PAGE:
Representing works from the 12th through the 14th centuries, the collection includes Bibles, liturgical texts, Psalters (books of Psalms), choir books, Books of Hours, and secular and literary works from Spain, France, Italy and Germany. Superb craftsmanship is displayed in these works, all of which held special significance in medieval and early Renaissance culture. The large 13th century Bibles were made especially for communal readings during formal worship, while smaller versions were used for home study, as the lay population of Europe became increasingly more literate. Psalters, some of the most beautiful pieces on display, were read to children because of the ease with which they could understand the Latin.

With their delicate illustrations, the several examples of the Book of Hours in the Frist show rival the most famous of such works, the Book of Hours of Jean, the Duke of Berry. This primary prayer book in medieval Europe contained eight sections of liturgy to be recited at specific times of day. Often the first and only book owned by an individual, it also served as a monthly calendar and almanac, and was often handed down as a treasured gift. Miniature illustrations often depicted scenes from the cycles of the seasons: sowing and plowing, reaping and harvesting, winemaking, even keeping warm in the cold months. Some cautioned the reader to live a pious life with the “memento mori” theme.

Perhaps the most arresting item in this exhibit is a 15th century secular “roll.” The 18-foot genealogical chart of England's King Edward IV spreads across almost the entire length of one room. This extraordinary panel weaves together the artist's (and the nobility's) vision of the history of the world, from creation to the enthronement of the supreme god of war, Woden (from whom the Anglo-Saxon kings derived their ancestry). Ornate and intricate, the panel traces complex royal family trees, with diagrammatic maps of kingdoms and resplendent coats of arms dating back to the legendary King Arthur. Essentially a political document, the roll is a powerful statement of the king's authority.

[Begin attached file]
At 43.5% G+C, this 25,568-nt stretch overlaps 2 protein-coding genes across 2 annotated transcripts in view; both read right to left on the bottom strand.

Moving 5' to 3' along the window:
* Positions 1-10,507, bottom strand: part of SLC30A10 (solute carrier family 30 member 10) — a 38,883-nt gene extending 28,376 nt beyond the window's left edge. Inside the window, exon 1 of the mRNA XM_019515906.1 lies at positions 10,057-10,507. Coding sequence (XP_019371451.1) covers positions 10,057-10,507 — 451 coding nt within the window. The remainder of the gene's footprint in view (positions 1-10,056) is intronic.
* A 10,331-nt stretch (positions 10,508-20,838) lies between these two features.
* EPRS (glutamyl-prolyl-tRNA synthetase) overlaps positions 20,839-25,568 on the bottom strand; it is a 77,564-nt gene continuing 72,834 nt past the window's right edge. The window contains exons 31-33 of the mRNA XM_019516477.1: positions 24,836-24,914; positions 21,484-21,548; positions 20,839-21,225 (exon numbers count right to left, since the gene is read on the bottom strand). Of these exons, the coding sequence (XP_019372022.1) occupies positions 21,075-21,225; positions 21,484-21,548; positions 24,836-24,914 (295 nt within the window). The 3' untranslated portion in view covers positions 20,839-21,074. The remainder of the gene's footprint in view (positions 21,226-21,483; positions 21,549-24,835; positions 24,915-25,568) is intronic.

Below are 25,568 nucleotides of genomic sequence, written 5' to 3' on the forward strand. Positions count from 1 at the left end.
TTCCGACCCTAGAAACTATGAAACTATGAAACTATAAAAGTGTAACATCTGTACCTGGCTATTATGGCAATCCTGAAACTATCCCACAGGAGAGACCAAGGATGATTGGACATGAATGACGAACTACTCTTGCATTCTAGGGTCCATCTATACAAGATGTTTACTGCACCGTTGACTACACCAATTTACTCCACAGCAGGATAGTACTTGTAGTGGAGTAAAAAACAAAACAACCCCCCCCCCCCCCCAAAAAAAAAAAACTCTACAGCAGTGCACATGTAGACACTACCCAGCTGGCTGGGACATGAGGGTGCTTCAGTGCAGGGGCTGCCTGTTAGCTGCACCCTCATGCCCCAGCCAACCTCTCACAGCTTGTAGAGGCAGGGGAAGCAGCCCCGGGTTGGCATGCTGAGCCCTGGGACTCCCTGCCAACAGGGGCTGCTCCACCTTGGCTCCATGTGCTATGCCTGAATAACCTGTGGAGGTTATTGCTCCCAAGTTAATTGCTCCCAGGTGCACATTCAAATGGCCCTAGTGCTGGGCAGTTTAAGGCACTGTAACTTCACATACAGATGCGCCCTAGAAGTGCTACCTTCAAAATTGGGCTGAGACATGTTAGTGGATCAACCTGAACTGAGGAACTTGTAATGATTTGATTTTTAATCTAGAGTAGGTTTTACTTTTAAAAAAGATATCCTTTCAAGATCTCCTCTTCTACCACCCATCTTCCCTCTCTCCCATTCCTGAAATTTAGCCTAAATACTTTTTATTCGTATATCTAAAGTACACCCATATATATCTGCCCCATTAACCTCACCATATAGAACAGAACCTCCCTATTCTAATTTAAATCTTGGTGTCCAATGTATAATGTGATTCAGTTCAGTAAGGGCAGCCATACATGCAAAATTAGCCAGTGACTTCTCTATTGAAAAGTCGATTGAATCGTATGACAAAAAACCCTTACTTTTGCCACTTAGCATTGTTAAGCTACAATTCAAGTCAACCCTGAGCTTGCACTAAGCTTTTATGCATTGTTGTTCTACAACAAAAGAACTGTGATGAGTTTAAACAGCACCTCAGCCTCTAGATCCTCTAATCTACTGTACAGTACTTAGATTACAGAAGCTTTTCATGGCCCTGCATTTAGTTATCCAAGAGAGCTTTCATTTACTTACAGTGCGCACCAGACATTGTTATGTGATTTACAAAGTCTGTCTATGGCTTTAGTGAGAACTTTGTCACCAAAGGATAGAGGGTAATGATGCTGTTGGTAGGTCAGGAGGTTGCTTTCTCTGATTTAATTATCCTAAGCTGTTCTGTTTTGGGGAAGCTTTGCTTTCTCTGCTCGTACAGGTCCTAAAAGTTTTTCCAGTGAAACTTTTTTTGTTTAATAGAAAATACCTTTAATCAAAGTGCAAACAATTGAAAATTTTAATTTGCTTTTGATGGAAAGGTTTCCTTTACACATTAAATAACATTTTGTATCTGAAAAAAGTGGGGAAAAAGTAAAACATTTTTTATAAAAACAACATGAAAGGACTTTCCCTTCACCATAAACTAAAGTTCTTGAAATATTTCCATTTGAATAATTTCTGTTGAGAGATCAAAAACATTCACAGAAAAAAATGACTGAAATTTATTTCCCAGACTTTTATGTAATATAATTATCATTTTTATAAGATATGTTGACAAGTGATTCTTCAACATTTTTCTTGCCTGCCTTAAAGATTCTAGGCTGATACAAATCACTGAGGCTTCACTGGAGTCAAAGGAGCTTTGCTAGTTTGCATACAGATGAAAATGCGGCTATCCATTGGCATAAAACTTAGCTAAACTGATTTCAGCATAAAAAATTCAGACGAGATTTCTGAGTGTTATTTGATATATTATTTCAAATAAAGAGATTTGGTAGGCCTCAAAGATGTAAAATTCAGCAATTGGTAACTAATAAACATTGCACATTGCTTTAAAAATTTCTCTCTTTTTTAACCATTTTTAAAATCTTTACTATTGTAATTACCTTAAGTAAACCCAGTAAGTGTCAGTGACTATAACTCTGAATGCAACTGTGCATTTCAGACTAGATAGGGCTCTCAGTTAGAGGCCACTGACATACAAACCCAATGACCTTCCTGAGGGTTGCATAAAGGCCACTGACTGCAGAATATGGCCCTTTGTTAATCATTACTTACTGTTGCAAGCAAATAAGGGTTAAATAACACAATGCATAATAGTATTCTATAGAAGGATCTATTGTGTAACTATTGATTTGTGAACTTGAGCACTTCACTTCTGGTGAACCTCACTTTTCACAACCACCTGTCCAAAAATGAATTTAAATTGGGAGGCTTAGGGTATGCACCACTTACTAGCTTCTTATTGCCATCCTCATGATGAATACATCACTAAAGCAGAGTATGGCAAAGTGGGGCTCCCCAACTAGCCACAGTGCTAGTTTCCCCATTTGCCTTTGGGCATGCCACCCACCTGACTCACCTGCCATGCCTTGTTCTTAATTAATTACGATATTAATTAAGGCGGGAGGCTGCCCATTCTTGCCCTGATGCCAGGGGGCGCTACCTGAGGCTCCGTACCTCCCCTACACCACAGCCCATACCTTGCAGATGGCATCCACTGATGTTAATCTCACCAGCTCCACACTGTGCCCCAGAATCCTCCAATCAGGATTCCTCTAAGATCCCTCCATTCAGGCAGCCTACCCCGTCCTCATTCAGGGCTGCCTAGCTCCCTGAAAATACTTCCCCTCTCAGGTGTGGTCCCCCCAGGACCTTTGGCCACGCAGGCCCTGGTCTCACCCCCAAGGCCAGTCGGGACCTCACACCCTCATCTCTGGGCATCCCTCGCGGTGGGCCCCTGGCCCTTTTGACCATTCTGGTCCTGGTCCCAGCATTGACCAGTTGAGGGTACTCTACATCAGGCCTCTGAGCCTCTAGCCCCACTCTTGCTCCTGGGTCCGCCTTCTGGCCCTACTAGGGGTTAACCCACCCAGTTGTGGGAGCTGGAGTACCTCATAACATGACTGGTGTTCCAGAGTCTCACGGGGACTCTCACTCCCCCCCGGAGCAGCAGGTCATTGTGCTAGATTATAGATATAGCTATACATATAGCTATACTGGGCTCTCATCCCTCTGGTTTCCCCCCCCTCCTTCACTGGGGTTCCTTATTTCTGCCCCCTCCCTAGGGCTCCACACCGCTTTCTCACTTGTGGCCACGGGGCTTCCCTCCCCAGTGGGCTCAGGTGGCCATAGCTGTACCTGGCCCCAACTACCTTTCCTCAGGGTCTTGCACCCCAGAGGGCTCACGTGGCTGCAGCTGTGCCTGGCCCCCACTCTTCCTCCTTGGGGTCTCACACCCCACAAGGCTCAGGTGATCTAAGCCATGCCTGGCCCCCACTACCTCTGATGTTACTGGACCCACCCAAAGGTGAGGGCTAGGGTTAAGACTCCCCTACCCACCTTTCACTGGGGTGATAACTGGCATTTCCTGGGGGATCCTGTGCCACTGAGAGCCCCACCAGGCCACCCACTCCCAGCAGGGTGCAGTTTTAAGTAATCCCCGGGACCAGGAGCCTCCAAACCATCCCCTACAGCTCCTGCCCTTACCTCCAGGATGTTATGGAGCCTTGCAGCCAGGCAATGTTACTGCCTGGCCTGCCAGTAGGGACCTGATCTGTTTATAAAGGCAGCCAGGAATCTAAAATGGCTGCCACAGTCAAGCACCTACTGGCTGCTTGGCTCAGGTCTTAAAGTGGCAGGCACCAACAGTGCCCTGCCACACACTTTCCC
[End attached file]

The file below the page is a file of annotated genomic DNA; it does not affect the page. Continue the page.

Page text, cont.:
A short wander from the “Leaves of Gold” leads the visitor into “Realms of Faith,” the parallel exhibition from the Walters Art Museum's permanent collection in Baltimore, one of the most celebrated in the nation. The first loan made by the Walters Museum to another institution, this selection of approximately 100 religious and secular objects was selected specifically for the Frist Museum.

Beginning with small items such as ornately decorated fibulae, bracelets and buckles from the Visigoth and Anglo-Saxon periods, and extending to early Byzantine liturgical objects from Ethiopia and Egypt, the collection traces the history of Christian influence across the entire European, North African and East Asian continents, from the sack of the Roman Empire in the fifth century through the rich flowering of the Gothic style in 14th century France.